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How AI and Chatbots Will Simplify Your Startup Marketing But Destroy Your Customers’ Privacy

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AI and Chatbots for business

How AI and Chatbots Will Simplify Your Startup Marketing But Destroy Your Customers’ Privacy - A guest post by Cathy Wassell. We will let Cathy explain all...

"Like all startups, you’d like to get more leads for your business. And fast. But how can you get leads without spending a fortune? Well, chatbots might be the answer.

Are chatbots being used now?

Artificial Intelligence(AI) research is moving so fast that we are all being affected by it right now, maybe even without realising. If you have conversations with Siri or Alexa, you’re speaking to a series of bots. 10% of the emails sent by the Google Inbox app are using Smart Replies (a bot).

If a retail site you are browsing opens a pop up chat box, that may well be powered by a bot. For example, North Face uses a bot to help you narrow down the choice of jackets by asking you where you’ll be using them. Le Tote uses algorithms powered by bots to personalise your online shopping experience. In just a few years our online shopping experiences are going to be quite different and it will all be thanks to AI in the form of bots.

So what are chatbots?

A chatbot is basically a machine that can have a conversation with you. This might be by voice on a smart device, such as Alexa, or by text in a messenger app. The internet isChatbots and business fantastic, but it provides us with more information than we can possibly devour, and sifting through it has become increasingly time-consuming. Bots can do this far faster than we ever could, and essentially a bot’s job is to find out your problem/interest and source the information to solve it or the product you’d love to buy.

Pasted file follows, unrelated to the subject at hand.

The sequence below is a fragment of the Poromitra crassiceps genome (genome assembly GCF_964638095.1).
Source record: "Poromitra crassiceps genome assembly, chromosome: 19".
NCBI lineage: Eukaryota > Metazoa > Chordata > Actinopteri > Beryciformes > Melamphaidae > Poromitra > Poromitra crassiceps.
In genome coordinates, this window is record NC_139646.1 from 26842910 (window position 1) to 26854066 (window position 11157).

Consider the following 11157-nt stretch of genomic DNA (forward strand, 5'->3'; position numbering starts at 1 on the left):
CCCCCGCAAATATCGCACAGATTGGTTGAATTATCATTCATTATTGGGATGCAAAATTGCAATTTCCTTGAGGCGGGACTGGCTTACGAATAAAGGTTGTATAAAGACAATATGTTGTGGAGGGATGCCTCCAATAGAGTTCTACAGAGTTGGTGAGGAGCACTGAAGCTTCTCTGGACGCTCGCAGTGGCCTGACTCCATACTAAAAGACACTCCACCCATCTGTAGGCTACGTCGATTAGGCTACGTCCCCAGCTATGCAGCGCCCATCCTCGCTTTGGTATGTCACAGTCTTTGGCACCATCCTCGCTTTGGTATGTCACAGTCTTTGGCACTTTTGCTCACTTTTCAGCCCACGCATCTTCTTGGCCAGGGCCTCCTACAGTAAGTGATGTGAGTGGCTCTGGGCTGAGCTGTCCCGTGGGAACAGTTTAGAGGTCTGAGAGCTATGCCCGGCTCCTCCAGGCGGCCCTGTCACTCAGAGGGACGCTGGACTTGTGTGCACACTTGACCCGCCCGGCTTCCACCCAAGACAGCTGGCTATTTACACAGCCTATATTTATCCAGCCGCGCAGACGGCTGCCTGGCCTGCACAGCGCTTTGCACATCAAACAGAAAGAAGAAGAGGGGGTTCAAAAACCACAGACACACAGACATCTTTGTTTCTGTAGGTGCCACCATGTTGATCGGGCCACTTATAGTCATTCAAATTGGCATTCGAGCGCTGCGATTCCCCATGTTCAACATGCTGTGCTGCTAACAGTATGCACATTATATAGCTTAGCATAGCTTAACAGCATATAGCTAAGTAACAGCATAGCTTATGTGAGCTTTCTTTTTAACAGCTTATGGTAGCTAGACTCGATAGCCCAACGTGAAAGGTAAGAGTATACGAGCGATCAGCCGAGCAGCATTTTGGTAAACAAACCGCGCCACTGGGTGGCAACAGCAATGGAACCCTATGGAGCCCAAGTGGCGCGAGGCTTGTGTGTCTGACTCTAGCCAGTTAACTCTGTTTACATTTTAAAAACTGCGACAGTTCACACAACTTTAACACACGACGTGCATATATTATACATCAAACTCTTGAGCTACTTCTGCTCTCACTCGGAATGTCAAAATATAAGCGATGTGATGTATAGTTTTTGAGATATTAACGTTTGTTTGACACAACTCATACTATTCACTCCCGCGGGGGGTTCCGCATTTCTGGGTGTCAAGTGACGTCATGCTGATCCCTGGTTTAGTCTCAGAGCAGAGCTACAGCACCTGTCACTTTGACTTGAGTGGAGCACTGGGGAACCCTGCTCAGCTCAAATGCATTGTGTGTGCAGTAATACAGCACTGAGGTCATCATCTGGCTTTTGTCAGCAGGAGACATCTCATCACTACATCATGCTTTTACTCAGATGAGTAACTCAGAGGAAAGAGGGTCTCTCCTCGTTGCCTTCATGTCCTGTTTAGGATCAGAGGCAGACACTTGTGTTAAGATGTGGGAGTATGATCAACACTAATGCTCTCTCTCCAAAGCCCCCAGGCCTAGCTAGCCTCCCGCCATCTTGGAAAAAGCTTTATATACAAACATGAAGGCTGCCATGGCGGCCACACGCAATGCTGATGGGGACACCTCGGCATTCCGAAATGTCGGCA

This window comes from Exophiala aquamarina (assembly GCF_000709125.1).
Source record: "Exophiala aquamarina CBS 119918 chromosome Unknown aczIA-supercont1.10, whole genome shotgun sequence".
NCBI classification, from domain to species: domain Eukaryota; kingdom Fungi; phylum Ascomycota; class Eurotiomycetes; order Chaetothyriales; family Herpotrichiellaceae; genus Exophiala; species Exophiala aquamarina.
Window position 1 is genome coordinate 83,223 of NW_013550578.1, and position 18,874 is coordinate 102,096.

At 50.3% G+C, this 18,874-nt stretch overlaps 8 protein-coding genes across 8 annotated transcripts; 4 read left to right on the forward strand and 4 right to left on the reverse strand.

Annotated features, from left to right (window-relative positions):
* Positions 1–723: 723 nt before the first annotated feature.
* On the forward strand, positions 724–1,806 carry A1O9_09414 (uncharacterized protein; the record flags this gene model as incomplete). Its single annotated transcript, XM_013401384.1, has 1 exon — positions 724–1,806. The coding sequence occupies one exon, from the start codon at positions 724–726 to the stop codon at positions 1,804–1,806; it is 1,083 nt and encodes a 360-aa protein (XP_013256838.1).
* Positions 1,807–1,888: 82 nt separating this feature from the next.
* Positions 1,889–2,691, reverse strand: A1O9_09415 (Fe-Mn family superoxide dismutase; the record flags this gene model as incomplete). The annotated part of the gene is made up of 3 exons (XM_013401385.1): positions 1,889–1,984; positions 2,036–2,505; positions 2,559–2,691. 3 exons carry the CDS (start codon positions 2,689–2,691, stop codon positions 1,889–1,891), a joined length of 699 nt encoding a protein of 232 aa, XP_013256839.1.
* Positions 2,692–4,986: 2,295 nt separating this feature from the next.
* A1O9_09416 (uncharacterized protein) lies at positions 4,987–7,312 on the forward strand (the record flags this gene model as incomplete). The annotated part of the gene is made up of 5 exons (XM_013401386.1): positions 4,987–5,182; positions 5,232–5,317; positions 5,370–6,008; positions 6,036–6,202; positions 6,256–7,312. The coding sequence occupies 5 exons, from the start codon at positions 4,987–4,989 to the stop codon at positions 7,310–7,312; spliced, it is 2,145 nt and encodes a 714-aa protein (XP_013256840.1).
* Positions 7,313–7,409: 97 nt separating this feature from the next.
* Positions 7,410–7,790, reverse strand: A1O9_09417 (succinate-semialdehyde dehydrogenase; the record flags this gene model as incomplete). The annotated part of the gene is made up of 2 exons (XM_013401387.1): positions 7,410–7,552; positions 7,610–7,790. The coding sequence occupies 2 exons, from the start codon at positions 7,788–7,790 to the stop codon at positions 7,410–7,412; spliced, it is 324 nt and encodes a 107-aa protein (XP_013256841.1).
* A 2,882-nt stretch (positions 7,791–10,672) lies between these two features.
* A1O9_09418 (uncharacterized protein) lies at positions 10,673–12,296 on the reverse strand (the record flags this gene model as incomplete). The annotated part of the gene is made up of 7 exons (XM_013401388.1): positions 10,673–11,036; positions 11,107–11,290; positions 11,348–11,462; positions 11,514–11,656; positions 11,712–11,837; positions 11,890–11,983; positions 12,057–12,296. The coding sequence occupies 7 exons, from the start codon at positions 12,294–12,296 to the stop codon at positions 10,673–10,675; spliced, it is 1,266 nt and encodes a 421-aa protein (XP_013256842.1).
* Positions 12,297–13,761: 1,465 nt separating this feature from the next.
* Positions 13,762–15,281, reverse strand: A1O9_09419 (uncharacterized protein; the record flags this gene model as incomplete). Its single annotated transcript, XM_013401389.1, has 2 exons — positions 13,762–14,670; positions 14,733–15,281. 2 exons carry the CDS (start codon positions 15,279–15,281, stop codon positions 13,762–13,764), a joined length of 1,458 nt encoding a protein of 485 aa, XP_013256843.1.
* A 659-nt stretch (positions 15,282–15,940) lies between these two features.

How can I use a bot in my business?

You might think that bots are only for companies like Apple or Google who can put the money into developing this kind of technology, but actually, anyone can create a bot. You don’t even need to be able to code if you use one of the apps which are now available. You can use a bot for customer service and to answer FAQs, but you can also use them to offer personalised service on a scale that would not be possible if it were done by paid (human) employees.

How can chatbots assist startups with customer service?

Let’s say you’re an accounting firm looking for new clients. You might decide to use the predictive analytics in Facebook Ad Manager to attract your target clients, and in the ad, ask them to comment if they’d like to be sent a giveaway you’ve created to help them, such as a small business tax check list. Once they have commented, the bot is set up so that they automatically get sent a communication from you in Messenger. You can then set up a sequence of messages to find out more about them and the kind of help they are looking for (plus that all important email address to add them to your mailing list – email marketing is not yet dead). They may or may not end up as a client but they will remember that you were efficient and gave them helpful information. And this help didn’t take up the time of an employee.

How can chatbots offer a more personalised and scaleable service?